Showing posts from June, 2017

Discovery learning in polar graphing with Desmos

The current regular algebra and trigonometry text in use during the regular term does not include polar coordinates nor polar graphing. Both are topics that are often a black-box mystery to students, hard to envision and perhaps even harder to graph. Polar graph paper helps, but there are an awful lot of calculations on a scientific calculator before one can "see" the graph.

The OpenStax Algebra and Trigonometry text in experimental use this summer includes polar coordinates and graphing. These topics fit rather well into the summer curriculum which also includes a look at vectors - vectors underpin so much of physics and the physical sciences, as well as being important in computer graphics. The x = r cos θ and y = r sin θ that the class first met in generating SVG coordinates using trigonometric functions return as conversion functions from Cartesian to polar coordinates. This pair of functions will appear again in the section on vectors.

In section 10.3Desmos was used in …

Increasing use of online technologies pushes the need for more screen real estate

In MS 101 Algebra and Trigonometry the class is using the OpenStax Algebra and Technology textbook, Desmos graphing calculator to make graphs and calculations, and Schoology learning management system for classwork, assignments, and online tests.

Screen real estate is particularly problematic, even on a 16:9 screen.

During a Friday test many students deployed their own personal technology to augment their screen real estate. The student above has both a laptop and a smartphone, providing additional screen real estate. Although the college limits students to a single WiFi login, the Desmos app for smartphones does not need WiFi for full mathematical functionality.

Another student is viewing notes on his tablet - the tests are open book. As the problems are both different from the textbook problems and unique, the text is not necessarily as helpful as might be expected. The problems require the students to creatively apply the mathematics, not just follow a rote schema.

Splitting the sc…

A visit to the weather station, RipStik wave, sound speed, and the colors of the spectrum

The physical science class arrived at the National Weather Service office at 9:47 A.M. Only two students opted to ride the bus down from campus.

The class arrived in time for the 10:00 weather balloon launch. Stephanie, Lillibeth, and Herlinda look on as the balloon is prepared for filling with hydrogen.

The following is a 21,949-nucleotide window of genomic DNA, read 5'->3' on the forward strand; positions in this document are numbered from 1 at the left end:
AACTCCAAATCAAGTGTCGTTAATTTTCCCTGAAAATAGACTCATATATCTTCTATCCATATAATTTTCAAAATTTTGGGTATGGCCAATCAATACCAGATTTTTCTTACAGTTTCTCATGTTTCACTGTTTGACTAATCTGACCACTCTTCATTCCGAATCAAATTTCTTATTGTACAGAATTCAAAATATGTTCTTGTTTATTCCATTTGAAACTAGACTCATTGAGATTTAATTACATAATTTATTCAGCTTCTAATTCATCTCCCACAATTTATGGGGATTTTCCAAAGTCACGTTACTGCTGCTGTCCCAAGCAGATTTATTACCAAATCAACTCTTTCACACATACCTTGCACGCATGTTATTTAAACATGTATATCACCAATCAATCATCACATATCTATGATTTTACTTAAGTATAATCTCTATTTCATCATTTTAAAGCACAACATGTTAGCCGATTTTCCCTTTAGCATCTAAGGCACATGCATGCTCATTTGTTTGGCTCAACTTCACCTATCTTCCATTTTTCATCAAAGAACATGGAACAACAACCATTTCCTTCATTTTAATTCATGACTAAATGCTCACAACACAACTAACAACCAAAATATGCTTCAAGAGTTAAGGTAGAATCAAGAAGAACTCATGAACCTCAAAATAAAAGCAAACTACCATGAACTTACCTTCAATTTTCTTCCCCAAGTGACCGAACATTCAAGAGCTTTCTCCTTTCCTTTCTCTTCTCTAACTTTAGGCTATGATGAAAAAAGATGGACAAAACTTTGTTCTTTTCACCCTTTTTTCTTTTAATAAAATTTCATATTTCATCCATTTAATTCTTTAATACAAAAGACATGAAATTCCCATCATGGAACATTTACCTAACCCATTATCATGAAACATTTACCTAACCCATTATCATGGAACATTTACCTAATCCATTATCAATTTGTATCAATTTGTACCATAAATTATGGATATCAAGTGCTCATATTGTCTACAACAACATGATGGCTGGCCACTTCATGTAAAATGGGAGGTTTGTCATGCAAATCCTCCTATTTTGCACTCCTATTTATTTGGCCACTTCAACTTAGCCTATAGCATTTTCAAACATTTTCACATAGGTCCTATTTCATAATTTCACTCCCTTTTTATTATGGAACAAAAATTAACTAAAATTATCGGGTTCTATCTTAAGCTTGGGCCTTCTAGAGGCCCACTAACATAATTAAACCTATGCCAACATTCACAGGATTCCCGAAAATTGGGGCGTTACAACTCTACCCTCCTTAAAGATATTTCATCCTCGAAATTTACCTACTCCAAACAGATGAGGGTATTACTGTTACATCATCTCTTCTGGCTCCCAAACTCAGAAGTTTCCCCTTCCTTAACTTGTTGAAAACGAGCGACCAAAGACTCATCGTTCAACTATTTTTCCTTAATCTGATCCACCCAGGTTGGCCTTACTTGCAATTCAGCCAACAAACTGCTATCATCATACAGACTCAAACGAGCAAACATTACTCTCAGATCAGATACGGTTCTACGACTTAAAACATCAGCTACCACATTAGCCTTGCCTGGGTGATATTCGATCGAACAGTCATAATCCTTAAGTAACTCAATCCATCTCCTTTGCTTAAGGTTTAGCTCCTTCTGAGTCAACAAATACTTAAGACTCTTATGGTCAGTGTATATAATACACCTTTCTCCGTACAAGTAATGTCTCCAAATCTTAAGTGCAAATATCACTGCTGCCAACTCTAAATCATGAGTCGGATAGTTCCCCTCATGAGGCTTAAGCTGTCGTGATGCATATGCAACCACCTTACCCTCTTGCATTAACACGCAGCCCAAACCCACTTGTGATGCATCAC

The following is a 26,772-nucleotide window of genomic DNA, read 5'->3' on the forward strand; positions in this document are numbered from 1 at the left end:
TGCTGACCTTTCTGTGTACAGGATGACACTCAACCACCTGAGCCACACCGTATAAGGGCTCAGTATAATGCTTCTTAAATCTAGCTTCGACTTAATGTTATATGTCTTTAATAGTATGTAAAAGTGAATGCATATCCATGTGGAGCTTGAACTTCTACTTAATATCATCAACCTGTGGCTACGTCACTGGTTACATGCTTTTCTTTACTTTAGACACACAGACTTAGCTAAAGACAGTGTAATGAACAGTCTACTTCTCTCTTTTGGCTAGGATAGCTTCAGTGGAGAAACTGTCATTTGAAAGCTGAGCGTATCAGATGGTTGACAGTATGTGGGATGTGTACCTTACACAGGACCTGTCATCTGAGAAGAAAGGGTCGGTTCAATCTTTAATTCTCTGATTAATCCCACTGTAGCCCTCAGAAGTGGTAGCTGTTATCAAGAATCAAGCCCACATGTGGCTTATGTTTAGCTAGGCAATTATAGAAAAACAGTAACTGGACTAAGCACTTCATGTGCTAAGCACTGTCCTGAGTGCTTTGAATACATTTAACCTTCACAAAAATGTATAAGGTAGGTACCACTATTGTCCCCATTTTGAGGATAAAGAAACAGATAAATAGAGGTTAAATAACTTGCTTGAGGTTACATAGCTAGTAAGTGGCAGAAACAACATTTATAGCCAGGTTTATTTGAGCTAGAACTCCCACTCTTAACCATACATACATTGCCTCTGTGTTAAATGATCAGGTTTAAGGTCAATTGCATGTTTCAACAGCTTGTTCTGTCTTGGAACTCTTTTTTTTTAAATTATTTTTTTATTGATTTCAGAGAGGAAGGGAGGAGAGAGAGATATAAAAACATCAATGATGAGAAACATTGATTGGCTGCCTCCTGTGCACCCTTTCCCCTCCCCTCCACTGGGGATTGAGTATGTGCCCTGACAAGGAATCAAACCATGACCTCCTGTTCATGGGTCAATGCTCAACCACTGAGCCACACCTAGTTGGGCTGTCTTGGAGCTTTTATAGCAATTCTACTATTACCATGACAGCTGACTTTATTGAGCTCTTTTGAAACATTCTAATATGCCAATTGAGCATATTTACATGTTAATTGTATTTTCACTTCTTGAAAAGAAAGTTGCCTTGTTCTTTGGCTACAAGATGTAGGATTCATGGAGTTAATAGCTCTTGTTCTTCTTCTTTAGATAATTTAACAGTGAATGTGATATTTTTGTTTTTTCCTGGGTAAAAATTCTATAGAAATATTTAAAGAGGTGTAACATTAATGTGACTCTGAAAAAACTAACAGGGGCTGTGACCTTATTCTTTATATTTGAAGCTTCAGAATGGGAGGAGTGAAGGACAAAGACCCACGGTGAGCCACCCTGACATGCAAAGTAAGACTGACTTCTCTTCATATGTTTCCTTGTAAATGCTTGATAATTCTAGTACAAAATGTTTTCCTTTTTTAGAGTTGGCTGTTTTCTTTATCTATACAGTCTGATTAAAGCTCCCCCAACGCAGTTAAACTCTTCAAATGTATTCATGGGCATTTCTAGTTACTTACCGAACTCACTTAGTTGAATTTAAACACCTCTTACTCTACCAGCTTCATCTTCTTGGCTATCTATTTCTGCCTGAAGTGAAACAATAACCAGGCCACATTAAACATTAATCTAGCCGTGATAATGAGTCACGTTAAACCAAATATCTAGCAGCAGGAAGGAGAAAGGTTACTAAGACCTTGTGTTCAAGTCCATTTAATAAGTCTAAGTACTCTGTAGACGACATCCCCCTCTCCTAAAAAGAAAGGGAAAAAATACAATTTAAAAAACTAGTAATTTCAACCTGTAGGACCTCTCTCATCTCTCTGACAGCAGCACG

The team at the weather station explains the purpose of the weather balloon.

The radiosonde will report back temperature, pressure, and dew point data.

Balloon away!

Balloon aloft on a day of scattered clouds.

Inside the data from the balloon is being tracked.

Raw data as the balloon ascends.

Current station pressure.

The class listens intently as the weather balloon data is explained.

METAR report data.

Satellite shots over the Pacific.

"Chatty beetles" for communications with the outer islands.

On Wednesday morning attention turned to waves, led off by the recording of a RipStik wave

A wavelength of 80 cm and an amplitude of 7 cm was obtained.

1.92 seconds was the duration …

Heat conduction to Finding Binky

With MITC not available for the Monday video, I opted to try downloading the heat videos to ChromeBook and then running the videos from the ChromeBook in A101. This worked better than I had expected. 

The video series is from the 1980s. MITC has six of the videos on VCR tape. With summer classes being 90 minutes, I took advantage of the availability online of a longer set running from number 16 all the way to conduction up around video 28 or thereabouts.

Temperature and heat continued on Tuesday with ice water, boiling water, human temperature in the morning. This was prefaced by reviewing the prior Friday's test. The class wrapped up with going on the porch to use the remote surface temperature probe to determine that the while the classroom was 28 Celsius, and outdoor air temperature in the sun was 32, the sunny sidewalk was 46 Celsisus.

Finding Binky was preceded by a stormy night with thunder and rain.

The sun would crack the morning sky and the Binky hide was on.

Sunrise off…